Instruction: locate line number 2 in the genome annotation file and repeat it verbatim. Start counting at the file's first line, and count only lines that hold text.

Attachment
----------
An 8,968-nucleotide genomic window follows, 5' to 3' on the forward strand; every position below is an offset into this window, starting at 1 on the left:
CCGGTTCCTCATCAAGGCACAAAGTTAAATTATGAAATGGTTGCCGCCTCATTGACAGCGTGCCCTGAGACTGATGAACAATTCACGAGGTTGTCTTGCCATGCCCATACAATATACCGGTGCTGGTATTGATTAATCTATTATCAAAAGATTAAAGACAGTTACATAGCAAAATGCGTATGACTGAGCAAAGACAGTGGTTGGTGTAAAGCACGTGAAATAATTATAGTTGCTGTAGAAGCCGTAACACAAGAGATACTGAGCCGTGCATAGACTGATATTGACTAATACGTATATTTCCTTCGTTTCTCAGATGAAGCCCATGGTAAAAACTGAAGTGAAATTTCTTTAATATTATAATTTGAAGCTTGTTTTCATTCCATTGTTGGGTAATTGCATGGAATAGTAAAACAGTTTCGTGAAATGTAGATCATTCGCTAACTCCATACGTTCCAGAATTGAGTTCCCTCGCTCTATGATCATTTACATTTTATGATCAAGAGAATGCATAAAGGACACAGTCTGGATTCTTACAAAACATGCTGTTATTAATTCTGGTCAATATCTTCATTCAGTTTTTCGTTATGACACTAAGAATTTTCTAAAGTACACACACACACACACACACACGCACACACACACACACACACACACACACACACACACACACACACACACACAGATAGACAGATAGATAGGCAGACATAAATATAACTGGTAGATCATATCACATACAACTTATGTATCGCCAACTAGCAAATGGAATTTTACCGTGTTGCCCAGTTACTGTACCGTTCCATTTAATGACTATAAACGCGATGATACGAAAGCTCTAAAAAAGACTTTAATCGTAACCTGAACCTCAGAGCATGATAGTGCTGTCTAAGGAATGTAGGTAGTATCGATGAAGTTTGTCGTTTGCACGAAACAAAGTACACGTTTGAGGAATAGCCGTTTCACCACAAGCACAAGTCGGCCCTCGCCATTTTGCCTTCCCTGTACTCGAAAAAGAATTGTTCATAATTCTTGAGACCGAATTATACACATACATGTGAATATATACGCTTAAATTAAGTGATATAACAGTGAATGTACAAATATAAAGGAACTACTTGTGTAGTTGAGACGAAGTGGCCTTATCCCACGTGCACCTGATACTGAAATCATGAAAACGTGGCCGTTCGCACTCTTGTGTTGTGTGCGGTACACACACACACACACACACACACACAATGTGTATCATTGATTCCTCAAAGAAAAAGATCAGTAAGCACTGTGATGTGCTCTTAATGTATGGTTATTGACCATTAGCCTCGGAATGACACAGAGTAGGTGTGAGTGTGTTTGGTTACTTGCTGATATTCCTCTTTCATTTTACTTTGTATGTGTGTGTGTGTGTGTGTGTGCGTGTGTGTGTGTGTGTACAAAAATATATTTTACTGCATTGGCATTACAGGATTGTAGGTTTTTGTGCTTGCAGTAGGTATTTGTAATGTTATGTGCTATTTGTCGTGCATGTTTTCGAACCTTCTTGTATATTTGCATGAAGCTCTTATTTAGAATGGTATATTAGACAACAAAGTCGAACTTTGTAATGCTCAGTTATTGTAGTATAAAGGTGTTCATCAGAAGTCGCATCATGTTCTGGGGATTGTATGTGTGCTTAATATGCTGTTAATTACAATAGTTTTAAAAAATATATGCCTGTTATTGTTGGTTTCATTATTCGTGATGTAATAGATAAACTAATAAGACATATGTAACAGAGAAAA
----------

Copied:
CCGGTTCCTCATCAAGGCACAAAGTTAAATTATGAAATGGTTGCCGCCTCATTGACAGCGTGCCCTGAGACTGATGAACAATTCACGAGGTTGTCTTGCCATGCCCATACAATATACCGGTGCTGGTATTGATTAATCTATTATCAAAAGATTAAAGACAGTTACATAGCAAAATGCGTATGACTGAGCAAAGACAGTGGTTGGTGTAAAGCACGTGAAATAATTATAGTTGCTGTAGAAGCCGTAACACAAGAGATACTGAGCCGTGCATAGACTGATATTGACTAATACGTATATTTCCTTCGTTTCTCAGATGAAGCCCATGGTAAAAACTGAAGTGAAATTTCTTTAATATTATAATTTGAAGCTTGTTTTCATTCCATTGTTGGGTAATTGCATGGAATAGTAAAACAGTTTCGTGAAATGTAGATCATTCGCTAACTCCATACGTTCCAGAATTGAGTTCCCTCGCTCTATGATCATTTACATTTTATGATCAAGAGAATGCATAAAGGACACAGTCTGGATTCTTACAAAACATGCTGTTATTAATTCTGGTCAATATCTTCATTCAGTTTTTCGTTATGACACTAAGAATTTTCTAAAGTACACACACACACACACACACACGCACACACACACACACACACACACACACACACACACACACACACACACACAGATAGACAGATAGATAGGCAGACATAAATATAACTGGTAGATCATATCACATACAACTTATGTATCGCCAACTAGCAAATGGAATTTTACCGTGTTGCCCAGTTACTGTACCGTTCCATTTAATGACTATAAACGCGATGATACGAAAGCTCTAAAAAAGACTTTAATCGTAACCTGAACCTCAGAGCATGATAGTGCTGTCTAAGGAATGTAGGTAGTATCGATGAAGTTTGTCGTTTGCACGAAACAAAGTACACGTTTGAGGAATAGCCGTTTCACCACAAGCACAAGTCGGCCCTCGCCATTTTGCCTTCCCTGTACTCGAAAAAGAATTGTTCATAATTCTTGAGACCGAATTATACACATACATGTGAATATATACGCTTAAATTAAGTGATATAACAGTGAATGTACAAATATAAAGGAACTACTTGTGTAGTTGAGACGAAGTGGCCTTATCCCACGTGCACCTGATACTGAAATCATGAAAACGTGGCCGTTCGCACTCTTGTGTTGTGTGCGGTACACACACACACACACACACACACACAATGTGTATCATTGATTCCTCAAAGAAAAAGATCAGTAAGCACTGTGATGTGCTCTTAATGTATGGTTATTGACCATTAGCCTCGGAATGACACAGAGTAGGTGTGAGTGTGTTTGGTTACTTGCTGATATTCCTCTTTCATTTTACTTTGTATGTGTGTGTGTGTGTGTGTGTGCGTGTGTGTGTGTGTGTACAAAAATATATTTTACTGCATTGGCATTACAGGATTGTAGGTTTTTGTGCTTGCAGTAGGTATTTGTAATGTTATGTGCTATTTGTCGTGCATGTTTTCGAACCTTCTTGTATATTTGCATGAAGCTCTTATTTAGAATGGTATATTAGACAACAAAGTCGAACTTTGTAATGCTCAGTTATTGTAGTATAAAGGTGTTCATCAGAAGTCGCATCATGTTCTGGGGATTGTATGTGTGCTTAATATGCTGTTAATTACAATAGTTTTAAAAAATATATGCCTGTTATTGTTGGTTTCATTATTCGTGATGTAATAGATAAACTAATAAGACATATGTAACAGAGAAAA